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Anime & Manga
- In Magic Knight Rayearth, Eagle Vision has an Incurable Cough of Death complete with blood. He tries to hide it from all his loved ones, which angers Hikaru, who has had enough of people wanting to bear their burden on their own.
- In Bokurano, all the kids piloting Zearth would qualify. They don't suffer from any kind of medical condition, but once they pilot Zearth, they die. They just keep this a secret from everyone they know, to avoid hurting their feelings, but they secretly know that once it's their turn to pilot Zearth, they only have very little time left to live.
- Roy Fokker's death in Super Dimension Fortress Macross (and by extension, Robotech). After coming back from a mission where his fighter got shot up, he spends a quiet night at his girlfriend's place strumming his guitar... then keels over, revealing bloody wounds in his back. YMMV as to whether it was a Stupid Sacrifice or not; since the injuries weren't severe enough to debilitate him, he might have lived if he'd gotten immediate treatment, but on the other hand, Roy might have sensed that he was about to die and that no immediate treatment would've been enough. If the latter case, he simply decided to not die alone, going to Claudia's place intending to see her one last time before kicking it. Considering that Roy pulled lots of risky stuff throughout the course of the series, it's not that implausible.
- Roy's death is referenced during a subversion in Macross Frontier, where Ozma Lee goes to Ranka's concert while seriously wounded and collapses - but he's rushed to the hospital and survives.
- In Dear, Subaru's Evil Hand is painfully consuming him. He keeps quiet about it so Komomo won't worry.
- In the anime of Trigun, when Wolfwood is mortally wounded in his battle with Chapel, he speaks briefly to Vash, then heads to an abandoned church to confess his sins. Vash is too busy angsting about his own duel with Caine the Longshot (who ended it via suicide) to notice the trail of blood droplets in his wake. Wolfwood dies as he's praying. In the manga, things are played differently. The kids of Wolfwood's Orphanage of Love have been sent away to safety, and both he and Vash watch them leave. Then they share One Last Smoke... and Wolfwood dies as they're talking to each other.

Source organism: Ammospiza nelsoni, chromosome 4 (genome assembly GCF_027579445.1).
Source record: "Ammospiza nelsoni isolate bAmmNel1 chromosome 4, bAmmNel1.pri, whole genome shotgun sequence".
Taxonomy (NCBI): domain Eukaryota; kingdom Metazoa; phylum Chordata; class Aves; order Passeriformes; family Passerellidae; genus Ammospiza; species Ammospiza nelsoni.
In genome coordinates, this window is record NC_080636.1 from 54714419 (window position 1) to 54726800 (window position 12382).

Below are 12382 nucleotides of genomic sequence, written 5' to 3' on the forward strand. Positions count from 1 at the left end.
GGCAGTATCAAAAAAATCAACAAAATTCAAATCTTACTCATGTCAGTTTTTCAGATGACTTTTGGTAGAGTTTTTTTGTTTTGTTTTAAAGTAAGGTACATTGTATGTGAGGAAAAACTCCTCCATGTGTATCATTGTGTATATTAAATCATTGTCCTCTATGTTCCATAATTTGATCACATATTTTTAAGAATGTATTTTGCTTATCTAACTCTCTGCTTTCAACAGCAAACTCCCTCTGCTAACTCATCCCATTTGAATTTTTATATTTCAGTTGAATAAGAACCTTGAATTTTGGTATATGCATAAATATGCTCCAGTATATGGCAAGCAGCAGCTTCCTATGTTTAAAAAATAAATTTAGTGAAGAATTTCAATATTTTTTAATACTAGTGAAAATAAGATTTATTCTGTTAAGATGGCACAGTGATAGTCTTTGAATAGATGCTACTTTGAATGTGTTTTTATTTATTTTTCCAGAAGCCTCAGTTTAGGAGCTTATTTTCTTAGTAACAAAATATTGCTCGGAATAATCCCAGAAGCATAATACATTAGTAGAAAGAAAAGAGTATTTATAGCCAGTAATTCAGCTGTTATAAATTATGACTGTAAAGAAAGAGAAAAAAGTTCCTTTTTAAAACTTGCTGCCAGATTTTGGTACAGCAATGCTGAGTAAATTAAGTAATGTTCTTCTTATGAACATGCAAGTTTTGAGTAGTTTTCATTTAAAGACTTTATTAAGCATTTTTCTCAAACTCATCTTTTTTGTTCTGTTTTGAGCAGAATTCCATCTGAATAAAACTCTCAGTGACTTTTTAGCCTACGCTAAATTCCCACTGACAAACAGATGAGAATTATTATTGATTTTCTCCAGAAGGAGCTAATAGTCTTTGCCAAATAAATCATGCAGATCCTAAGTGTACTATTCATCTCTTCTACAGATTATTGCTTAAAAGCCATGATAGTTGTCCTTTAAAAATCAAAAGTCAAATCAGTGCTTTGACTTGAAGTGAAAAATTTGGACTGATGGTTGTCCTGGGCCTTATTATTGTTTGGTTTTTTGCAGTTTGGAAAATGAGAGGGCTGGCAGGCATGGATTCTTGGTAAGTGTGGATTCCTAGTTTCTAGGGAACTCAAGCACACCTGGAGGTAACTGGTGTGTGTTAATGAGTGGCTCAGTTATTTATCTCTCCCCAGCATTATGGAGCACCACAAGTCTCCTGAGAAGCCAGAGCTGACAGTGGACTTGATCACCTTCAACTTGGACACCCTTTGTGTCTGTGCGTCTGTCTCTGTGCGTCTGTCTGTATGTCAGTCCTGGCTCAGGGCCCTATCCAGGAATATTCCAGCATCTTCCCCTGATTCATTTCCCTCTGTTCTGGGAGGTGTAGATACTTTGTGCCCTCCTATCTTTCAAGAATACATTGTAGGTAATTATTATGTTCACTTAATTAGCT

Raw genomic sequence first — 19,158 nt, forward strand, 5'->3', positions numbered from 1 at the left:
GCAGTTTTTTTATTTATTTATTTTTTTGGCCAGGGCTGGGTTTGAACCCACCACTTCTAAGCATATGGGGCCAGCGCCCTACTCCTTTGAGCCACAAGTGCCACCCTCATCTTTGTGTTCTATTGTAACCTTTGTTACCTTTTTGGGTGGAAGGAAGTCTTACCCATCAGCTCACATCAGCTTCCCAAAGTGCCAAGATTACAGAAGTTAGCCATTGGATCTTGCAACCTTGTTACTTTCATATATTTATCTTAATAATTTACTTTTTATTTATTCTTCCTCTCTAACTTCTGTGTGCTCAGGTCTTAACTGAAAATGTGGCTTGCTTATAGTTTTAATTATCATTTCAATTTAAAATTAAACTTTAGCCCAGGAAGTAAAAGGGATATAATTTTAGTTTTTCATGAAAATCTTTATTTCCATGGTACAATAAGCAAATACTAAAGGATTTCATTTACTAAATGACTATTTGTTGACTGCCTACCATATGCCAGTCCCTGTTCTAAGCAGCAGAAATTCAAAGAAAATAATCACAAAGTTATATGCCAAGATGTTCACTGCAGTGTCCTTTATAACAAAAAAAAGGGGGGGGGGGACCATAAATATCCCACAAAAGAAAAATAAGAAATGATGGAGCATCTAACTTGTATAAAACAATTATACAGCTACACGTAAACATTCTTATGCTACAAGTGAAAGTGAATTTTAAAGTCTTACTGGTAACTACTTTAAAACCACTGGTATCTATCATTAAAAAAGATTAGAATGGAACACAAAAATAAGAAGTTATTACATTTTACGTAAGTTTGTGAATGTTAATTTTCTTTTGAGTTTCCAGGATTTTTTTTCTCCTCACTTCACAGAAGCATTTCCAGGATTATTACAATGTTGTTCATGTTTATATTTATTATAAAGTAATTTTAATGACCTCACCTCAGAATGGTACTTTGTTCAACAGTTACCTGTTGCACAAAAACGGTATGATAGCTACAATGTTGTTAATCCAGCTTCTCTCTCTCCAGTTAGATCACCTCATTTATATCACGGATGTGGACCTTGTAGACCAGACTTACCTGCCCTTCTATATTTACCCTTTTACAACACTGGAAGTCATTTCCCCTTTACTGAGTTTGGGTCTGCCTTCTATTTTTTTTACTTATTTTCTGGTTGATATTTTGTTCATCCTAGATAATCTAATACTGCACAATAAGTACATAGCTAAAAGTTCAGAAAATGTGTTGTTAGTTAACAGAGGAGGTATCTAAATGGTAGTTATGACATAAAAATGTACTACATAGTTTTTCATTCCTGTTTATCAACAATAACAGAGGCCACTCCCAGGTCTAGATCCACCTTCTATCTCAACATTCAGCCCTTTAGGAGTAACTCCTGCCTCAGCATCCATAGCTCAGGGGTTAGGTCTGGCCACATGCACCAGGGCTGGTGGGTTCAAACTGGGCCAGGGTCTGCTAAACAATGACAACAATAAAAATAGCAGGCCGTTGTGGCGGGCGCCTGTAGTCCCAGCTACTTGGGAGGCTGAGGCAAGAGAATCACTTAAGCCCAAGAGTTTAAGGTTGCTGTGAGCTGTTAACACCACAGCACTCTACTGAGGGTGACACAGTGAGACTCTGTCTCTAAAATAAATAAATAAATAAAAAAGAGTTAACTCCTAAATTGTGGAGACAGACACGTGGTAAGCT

- Darker Than Black:
- Season 1 Huang hides a Secret Stab Wound to sacrifice themself as a distraction. Also in DTB, November 11 believes Amber's precognition that he's not long for this world, but keeps it to himself.
- Amber spans a Batman Gambit to detonate the Gate using judicious use of her time manipulation power. The price she pays for using her power is Cast from Lifespan in reverse, causing her to age backwards. She worked it all out so that she had exactly enough lifespan left to see her plan to fruition, and unmakes herself the last time she uses her power.
- In Mobile Suit Gundam SEED, Rau le Creuset is very slowly dying because his cells are a good 30 years older than they should be. There are a number of scenes that show him self-medicating to deal with the pain, but the cause is not explained until The Big Damn Reveal, as his condition is the root of his misanthropy and thus his desire to wipe out humanity with him in retaliation.
- Kaiser in Season 3 of Yu-Gi-Oh! GX. He wants one last amazing duel before his heart condition takes him down, and he shrugs off concern and support all season when anyone notices the pain he's in.
- In One Piece, Hiruluk keeps his fatal illness secret from Chopper. After getting Shoo the Dog, though, Chopper learns the truth by listening to Hiruluk and Kureha.
- Itachi had a fatal illness which he barely controlled via medication, and likely would have won his final battle if he hadn't succumbed to it mid-fight. Later, we find out Itachi wasn't aiming to kill Sasuke anyway.
- Kimimaro attempted this trope, refusing to reveal his growing illness for fear that he would lose value in Orochimaru's eyes. Kabuto and Orochimaru saw through this and he ended up bed-ridden before the invasion of Konoha.
- Fairy Tail: Loke, being a celestial spirit trapped in the human world, could not survive for an extended period, and the fact that he made it three years before he started dying just makes it that much more impressive. When he eventually reveals to Lucy that he's dying, she flips out and summons the Spirit King to revise Loke's sentence and save his life.